And the first thing in this first section—these 2 petitions here, the 3 in the other version of the prayer—is that he is addressing what God wants. As he says, first of all, “Hallowed be your name.” “May your name be hallowed, be held holy. May you, your being, your character, everything that you are, be recognized as what you are: holy, good, loving; and very different from what we encounter, day to day, in this world.” In other words: “May you be known.” And that’s the first thing that God wants is to be known. And so we may ask: Do we know God? How well do we know him? Do others around us know him? Jesus knew him; and this is one of the first things that he taught us to pray for: that God may be known.

The second petition is: “Your kingdom come”—which is a relationship between subject and king, in which, as the next petition says, in the other version of the prayer, “your will be done.” The subjects of a king want to know what the king’s will is, and want to do the king’s will. Their lives—their individual lives, their collective lives—are shaped according to the shape that the king gives them. And so the second that Jesus is saying that God wants is for his will, his goodness, to be known; how that goodness takes shape in our lives; how he wants us to live, how he wants us not to live. And there too we can ask: Do we know how he wants us to live? Are we doing it? Are we living according to his will? Are we living lives characterized by him as our king?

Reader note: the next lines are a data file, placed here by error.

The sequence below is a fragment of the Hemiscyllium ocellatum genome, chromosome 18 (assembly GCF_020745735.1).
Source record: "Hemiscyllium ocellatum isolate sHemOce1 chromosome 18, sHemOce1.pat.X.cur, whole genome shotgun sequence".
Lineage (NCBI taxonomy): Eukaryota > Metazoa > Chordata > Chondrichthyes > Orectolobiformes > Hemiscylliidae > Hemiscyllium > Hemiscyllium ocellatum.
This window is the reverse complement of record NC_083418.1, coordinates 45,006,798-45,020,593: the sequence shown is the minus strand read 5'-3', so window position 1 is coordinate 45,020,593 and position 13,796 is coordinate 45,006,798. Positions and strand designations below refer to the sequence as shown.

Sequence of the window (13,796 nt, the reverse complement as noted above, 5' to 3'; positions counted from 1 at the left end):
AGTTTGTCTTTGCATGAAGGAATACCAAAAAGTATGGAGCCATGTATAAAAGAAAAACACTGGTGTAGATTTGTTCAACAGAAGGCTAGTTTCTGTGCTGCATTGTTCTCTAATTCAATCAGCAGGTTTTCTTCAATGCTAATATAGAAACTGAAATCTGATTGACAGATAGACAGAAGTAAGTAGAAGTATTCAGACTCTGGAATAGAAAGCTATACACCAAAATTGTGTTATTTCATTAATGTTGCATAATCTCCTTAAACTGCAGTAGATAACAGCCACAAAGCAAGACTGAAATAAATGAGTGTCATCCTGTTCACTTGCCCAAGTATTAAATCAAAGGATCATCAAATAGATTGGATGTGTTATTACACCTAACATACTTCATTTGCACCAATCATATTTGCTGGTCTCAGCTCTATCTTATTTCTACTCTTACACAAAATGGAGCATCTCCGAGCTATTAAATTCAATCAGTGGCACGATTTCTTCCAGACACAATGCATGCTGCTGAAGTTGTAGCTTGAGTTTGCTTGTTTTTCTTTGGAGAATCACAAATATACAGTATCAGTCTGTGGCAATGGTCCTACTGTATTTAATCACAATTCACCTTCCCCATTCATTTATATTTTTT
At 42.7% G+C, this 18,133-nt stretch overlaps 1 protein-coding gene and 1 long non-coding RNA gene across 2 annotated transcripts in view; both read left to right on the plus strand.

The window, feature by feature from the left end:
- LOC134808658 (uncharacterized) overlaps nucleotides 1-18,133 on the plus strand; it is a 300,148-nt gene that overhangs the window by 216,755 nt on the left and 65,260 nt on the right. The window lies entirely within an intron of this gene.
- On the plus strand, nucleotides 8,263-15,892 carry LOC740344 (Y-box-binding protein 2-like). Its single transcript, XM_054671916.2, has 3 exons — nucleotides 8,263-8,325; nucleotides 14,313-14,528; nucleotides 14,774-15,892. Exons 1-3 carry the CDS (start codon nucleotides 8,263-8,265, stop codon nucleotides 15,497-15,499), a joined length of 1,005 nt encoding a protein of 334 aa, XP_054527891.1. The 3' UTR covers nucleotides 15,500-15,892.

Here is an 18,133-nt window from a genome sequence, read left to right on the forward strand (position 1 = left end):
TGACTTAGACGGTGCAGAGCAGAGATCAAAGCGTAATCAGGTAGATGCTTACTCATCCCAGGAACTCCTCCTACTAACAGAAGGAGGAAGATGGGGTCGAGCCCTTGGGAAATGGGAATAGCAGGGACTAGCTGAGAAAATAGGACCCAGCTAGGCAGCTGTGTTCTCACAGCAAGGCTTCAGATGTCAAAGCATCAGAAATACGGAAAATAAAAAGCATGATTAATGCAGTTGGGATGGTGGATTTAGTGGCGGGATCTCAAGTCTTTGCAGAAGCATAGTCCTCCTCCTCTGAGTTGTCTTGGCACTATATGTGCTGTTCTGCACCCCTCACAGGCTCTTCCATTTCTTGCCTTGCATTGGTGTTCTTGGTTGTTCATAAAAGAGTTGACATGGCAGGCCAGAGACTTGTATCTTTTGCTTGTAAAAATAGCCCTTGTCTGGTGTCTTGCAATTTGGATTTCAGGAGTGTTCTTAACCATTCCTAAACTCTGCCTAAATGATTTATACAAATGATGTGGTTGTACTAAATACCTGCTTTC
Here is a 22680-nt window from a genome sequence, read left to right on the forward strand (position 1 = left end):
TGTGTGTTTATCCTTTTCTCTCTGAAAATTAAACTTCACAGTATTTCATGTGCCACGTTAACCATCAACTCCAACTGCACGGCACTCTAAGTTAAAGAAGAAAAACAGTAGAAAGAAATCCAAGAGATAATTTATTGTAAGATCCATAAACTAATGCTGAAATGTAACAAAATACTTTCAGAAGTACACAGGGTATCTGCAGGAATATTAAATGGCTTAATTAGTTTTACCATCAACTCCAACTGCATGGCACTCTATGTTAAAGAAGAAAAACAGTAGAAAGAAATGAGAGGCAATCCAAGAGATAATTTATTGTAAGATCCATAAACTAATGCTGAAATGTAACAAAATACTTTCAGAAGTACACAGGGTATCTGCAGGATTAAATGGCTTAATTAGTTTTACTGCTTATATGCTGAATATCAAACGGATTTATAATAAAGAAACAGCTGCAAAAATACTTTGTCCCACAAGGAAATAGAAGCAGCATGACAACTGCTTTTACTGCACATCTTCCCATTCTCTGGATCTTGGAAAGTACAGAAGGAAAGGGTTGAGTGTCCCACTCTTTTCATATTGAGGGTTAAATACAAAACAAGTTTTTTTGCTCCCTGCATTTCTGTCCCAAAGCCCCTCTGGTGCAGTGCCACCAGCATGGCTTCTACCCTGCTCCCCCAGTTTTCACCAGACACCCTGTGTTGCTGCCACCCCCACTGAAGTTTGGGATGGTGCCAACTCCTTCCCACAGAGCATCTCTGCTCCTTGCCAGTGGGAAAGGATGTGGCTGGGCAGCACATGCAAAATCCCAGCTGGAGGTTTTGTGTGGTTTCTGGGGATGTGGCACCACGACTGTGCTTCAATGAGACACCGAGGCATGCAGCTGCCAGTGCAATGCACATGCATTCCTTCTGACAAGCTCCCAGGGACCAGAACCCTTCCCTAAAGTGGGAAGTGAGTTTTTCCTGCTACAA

At that point we then progress into the second part of the prayer. And it certainly seems, as we start seeing “us” and “we” and “our,” that these are things that we are asking for ourselves. But here too, as we consider each phrase, we find that it is not quite as simple as that.